I’ve never got the fascination with Halloween.
When I was growing up, the greatest excitement on October 31st was semi-drowning in a bucket of water while trying to pull an apple out with your teeth.
That was it. Party over.
It was only when I moved to the US that I realised what I had been missing out on. My local Williams-Sonoma store in Beverly Hills started stocking up on Pumpkin Carving Kits at the end of summer. I’d never before been in contact with a pumpkin, let alone something to turn it into a work of art. It wasn’t that my parents were mean; they were just a bit slow on the uptake when it came to essentials for festivities.
We were always, for example, the last people Christmas shopping for sprouts at 5pm on Christmas Eve (I still am, by the way). My Jack o’ Lantern was always a turnip, not a pumpkin, because the latter sold out at least a week before we needed them (I recall one year when even the turnips had run out; I think we had to make do with a plump carrot that year).
In Los Angeles, people start turning their lawns into Halloween Festivals round about September 1st. Skeletons, ghouls, fluffy white stuff, pumpkins, candles - everything guaranteed to terrify a small child goes on display, and for what purpose I have never been able to fathom.
A notice came around in my building last week asking whether I wanted to be included in the Trick or Treat festivities carried out by the complex’s little people. Not unless they never want to be reunited with their parents again and eke out their remaining days under my floorboards, I said. Politely.
I put it down to the fact that I was born on November 5th. In the UK, that is the day that celebrates (or commemorates, depending on which side of the political fence you are sitting) Guy Fawkes’s unsuccessful attempt to blow up the Houses of Parliament in 1605. He was a Catholic. That may or may not be relevant - depending on which side of the religious fence you are sitting.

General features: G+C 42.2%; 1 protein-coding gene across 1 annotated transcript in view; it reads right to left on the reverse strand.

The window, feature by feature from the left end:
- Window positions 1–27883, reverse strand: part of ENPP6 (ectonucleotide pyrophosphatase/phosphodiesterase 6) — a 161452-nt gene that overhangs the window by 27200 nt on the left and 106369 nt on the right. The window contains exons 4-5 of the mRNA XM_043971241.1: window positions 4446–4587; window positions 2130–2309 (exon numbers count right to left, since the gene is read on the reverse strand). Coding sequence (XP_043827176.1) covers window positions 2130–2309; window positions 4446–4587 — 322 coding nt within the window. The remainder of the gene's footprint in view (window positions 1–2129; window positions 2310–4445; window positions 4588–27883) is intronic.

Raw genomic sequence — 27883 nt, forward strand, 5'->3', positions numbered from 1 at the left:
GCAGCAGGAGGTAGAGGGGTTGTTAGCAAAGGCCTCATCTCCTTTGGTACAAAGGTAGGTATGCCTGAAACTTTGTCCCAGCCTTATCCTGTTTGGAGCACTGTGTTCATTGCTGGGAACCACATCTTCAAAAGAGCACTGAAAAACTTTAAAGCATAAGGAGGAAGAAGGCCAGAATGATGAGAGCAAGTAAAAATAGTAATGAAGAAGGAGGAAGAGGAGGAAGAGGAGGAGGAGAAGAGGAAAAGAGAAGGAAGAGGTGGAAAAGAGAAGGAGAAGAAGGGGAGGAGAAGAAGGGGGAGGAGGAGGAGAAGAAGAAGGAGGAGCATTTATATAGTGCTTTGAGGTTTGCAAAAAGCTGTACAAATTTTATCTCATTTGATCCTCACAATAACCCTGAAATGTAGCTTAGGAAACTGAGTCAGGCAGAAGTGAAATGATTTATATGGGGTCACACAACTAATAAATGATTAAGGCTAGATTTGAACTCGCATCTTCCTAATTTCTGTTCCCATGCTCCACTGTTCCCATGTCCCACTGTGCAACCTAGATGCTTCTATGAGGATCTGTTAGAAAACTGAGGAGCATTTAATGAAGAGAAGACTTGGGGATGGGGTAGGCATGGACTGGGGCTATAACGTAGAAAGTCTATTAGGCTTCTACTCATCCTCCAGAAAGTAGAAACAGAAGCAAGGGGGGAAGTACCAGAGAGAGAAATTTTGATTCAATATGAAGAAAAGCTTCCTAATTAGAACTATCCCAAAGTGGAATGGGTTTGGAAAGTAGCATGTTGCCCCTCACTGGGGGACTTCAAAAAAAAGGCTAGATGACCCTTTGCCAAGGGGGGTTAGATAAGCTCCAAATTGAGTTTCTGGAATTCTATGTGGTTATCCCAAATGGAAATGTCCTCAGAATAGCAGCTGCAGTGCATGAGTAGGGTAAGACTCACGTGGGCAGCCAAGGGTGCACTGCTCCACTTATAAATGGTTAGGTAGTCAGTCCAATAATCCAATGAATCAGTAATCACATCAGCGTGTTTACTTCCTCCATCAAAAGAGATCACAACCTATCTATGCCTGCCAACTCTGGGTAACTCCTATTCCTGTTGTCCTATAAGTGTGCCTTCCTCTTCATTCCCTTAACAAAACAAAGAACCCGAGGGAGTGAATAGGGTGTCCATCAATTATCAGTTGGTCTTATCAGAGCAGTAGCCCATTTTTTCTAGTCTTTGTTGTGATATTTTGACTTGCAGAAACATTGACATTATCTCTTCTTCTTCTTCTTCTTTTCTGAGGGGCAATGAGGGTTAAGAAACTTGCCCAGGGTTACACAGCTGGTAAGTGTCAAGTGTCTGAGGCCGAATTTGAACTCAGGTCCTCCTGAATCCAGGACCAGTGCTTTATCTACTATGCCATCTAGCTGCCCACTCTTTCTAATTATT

Every year, children came to my birthday party armed with (and I mean this literally) explosives. Sometimes, I got a present, too, but the bigger the box of explosives, the smaller the present. After everyone sang Happy Birthday and I blew out my candles on the cake, everyone retired to the garden to watch the explosives display.
I always stayed inside, hiding under the dining table or behind a chair until it was all over. I hated fireworks then and, to this day, I still do. They make me cry. To me, it’s the loneliest sound in the world.
I suppose I equate Halloween with that time of year. I’ve never been able to be near anyone wearing a mask; my dislike of beards is probably because I genuinely have a fear of being close to anything with its face covered. I would need to be accompanied by paramedics if I were to attend a masked ball; my mother once had to carry me out of the circus when a clown approached me for a friendly chat. I had hysterics in Paris Disneyland when a mouse came within nibbling distance.
And I was 43 at the time.
So, tonight, I am staying in. I’ve just had to turn off Strictly Come Dancing on BBC1 because they are doing a Halloween theme, and I never thought I’d run screaming from BBC presenter Jeremy Vine.
What’s to like about something that celebrates everything that is horrible? That preys upon our greatest fears about the unknown? That transforms people into hideous incarnations of grossness?
Bizarrely, it is a celebration - the first day of Allhfallowide - that takes place on the eve of the Western Christian feast of All Hallows’ Day. In my book, that’s just a posh way of saying “Another Excuse for Christians to Get Rat-Arsed Day".
Apparently, we’re not supposed to eat meat today, but we’re at liberty to light candles on the graves of the dead.
So, a very happy Halloween to you all. I’m keeping all my doors locked, eating all the candy I have (sorry, kiddies), and watching back to back Law and Order: SVU (again).
Come November 5th, I might emerge.
Drinks are on you.